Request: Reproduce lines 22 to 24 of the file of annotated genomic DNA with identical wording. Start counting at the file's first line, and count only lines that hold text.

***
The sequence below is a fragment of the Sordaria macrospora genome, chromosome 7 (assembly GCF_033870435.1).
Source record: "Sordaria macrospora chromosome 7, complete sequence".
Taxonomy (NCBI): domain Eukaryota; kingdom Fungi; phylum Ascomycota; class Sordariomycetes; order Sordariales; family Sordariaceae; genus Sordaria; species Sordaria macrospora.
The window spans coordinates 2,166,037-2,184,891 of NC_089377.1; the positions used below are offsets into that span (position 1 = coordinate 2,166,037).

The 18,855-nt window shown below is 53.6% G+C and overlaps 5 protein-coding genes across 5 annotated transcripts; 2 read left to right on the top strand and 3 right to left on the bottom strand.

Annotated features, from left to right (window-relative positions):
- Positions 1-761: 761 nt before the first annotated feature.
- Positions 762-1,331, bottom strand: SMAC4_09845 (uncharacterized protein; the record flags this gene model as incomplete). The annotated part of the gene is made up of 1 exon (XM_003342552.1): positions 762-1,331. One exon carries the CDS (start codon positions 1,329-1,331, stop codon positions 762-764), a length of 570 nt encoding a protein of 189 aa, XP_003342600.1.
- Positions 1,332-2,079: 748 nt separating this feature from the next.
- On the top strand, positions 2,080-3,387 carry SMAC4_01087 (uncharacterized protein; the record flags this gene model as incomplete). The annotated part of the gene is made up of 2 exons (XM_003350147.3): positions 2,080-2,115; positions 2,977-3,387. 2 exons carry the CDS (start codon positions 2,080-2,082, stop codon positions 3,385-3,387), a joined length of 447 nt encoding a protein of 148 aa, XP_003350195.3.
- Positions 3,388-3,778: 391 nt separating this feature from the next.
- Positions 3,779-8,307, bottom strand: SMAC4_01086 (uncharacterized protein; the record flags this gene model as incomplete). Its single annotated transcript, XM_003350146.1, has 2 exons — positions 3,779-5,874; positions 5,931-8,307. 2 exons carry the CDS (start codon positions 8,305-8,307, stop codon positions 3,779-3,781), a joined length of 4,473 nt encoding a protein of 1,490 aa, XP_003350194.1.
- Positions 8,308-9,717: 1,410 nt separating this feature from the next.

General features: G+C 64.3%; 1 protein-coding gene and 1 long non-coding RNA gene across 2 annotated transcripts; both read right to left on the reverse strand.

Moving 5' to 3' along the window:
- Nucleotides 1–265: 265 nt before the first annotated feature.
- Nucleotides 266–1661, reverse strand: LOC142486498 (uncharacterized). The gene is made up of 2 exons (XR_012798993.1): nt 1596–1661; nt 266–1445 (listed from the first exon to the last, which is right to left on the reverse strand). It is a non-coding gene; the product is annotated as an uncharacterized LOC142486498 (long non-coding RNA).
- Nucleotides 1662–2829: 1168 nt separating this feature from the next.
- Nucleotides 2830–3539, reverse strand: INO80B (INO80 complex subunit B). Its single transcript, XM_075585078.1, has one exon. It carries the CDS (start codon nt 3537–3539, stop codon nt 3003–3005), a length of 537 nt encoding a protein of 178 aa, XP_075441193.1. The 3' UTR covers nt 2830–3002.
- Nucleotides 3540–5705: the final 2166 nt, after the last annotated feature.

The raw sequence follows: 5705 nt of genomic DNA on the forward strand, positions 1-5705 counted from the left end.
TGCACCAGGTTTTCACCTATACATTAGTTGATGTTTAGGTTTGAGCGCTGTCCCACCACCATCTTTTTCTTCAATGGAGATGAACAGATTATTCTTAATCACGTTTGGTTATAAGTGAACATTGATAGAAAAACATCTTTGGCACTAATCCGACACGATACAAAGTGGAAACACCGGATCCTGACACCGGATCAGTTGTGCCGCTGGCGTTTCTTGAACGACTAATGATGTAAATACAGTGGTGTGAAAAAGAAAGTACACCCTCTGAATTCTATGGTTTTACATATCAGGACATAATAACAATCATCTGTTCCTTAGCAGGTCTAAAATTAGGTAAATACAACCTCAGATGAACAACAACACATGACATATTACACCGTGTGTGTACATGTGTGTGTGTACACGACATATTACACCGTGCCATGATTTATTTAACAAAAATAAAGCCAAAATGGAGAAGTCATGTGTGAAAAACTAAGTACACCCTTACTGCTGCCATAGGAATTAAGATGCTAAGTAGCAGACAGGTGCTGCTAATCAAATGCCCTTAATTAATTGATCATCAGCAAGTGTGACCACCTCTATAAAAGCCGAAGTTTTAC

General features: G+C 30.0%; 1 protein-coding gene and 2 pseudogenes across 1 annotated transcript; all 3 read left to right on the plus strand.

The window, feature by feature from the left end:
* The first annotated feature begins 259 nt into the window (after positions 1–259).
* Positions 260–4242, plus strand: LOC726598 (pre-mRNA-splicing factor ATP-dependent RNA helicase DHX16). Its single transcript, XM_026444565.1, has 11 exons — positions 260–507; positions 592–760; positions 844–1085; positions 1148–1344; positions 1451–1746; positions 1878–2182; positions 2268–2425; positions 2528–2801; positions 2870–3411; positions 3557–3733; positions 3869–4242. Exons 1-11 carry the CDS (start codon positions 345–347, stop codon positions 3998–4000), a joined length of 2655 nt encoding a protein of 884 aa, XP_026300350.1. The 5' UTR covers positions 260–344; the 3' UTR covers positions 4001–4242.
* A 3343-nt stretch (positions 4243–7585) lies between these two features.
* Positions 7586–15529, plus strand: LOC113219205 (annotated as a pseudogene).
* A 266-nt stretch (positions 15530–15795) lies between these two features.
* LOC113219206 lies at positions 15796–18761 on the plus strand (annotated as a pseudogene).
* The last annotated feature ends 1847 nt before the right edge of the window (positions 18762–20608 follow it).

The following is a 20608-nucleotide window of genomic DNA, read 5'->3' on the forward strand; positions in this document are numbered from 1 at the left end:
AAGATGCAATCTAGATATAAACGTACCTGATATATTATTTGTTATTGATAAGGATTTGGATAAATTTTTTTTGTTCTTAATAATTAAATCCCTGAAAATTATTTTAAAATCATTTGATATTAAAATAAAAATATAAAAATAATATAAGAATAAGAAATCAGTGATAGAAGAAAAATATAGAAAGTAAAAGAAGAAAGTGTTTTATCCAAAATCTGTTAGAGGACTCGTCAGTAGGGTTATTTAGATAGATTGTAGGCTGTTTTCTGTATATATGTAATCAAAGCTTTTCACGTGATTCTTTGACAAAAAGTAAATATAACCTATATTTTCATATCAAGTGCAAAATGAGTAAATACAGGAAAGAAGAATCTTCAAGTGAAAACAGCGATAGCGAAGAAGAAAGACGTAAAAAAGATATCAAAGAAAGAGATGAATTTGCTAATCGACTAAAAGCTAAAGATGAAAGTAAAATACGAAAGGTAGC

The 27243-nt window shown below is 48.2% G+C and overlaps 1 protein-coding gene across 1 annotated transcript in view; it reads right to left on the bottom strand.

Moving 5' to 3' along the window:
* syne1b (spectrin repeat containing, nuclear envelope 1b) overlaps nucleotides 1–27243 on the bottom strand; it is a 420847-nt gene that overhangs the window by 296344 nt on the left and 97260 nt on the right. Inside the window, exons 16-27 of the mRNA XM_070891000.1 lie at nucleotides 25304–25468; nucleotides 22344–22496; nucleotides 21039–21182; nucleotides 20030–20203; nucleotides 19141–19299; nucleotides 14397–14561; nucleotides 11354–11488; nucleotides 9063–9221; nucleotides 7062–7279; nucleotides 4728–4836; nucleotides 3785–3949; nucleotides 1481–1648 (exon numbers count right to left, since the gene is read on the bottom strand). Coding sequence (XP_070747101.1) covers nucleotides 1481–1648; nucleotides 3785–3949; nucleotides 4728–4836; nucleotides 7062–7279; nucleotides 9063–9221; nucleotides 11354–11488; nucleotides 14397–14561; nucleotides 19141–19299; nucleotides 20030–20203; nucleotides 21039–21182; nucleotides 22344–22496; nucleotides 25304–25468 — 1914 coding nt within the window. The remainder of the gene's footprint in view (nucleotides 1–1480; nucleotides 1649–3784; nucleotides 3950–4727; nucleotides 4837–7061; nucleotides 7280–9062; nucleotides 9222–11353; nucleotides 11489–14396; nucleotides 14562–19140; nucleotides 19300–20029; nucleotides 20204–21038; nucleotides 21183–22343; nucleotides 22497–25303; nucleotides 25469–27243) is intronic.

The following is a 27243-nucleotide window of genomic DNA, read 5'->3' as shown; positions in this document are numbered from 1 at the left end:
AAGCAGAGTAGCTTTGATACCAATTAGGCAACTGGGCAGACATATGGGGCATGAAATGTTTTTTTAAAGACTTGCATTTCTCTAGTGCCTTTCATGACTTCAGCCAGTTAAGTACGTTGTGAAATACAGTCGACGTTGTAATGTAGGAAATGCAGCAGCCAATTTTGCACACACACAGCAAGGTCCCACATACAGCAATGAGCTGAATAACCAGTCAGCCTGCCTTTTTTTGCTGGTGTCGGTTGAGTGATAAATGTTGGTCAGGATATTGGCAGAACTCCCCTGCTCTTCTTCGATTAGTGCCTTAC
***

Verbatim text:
TGCACCAGGTTTTCACCTATACATTAGTTGATGTTTAGGTTTGAGCGCTGTCCCACCACCATCTTTTTCTTCAATGGAGATGAACAGATTATTCTTAATCACGTTTGGTTATAAGTGAACATTGATAGAAAAACATCTTTGGCACTAATCCGACACGATACAAAGTGGAAACACCGGATCCTGACACCGGATCAGTTGTGCCGCTGGCGTTTCTTGAACGACTAATGATGTAAATACAGTGGTGTGAAAAAGAAAGTACACCCTCTGAATTCTATGGTTTTACATATCAGGACATAATAACAATCATCTGTTCCTTAGCAGGTCTAAAATTAGGTAAATACAACCTCAGATGAACAACAACACATGACATATTACACCGTGTGTGTACATGTGTGTGTGTACACGACATATTACACCGTGCCATGATTTATTTAACAAAAATAAAGCCAAAATGGAGAAGTCATGTGTGAAAAACTAAGTACACCCTTACTGCTGCCATAGGAATTAAGATGCTAAGTAGCAGACAGGTGCTGCTAATCAAATGCCCTTAATTAATTGATCATCAGCAAGTGTGACCACCTCTATAAAAGCCGAAGTTTTAC

General features: G+C 30.0%; 1 protein-coding gene and 2 pseudogenes across 1 annotated transcript; all 3 read left to right on the plus strand.

The window, feature by feature from the left end: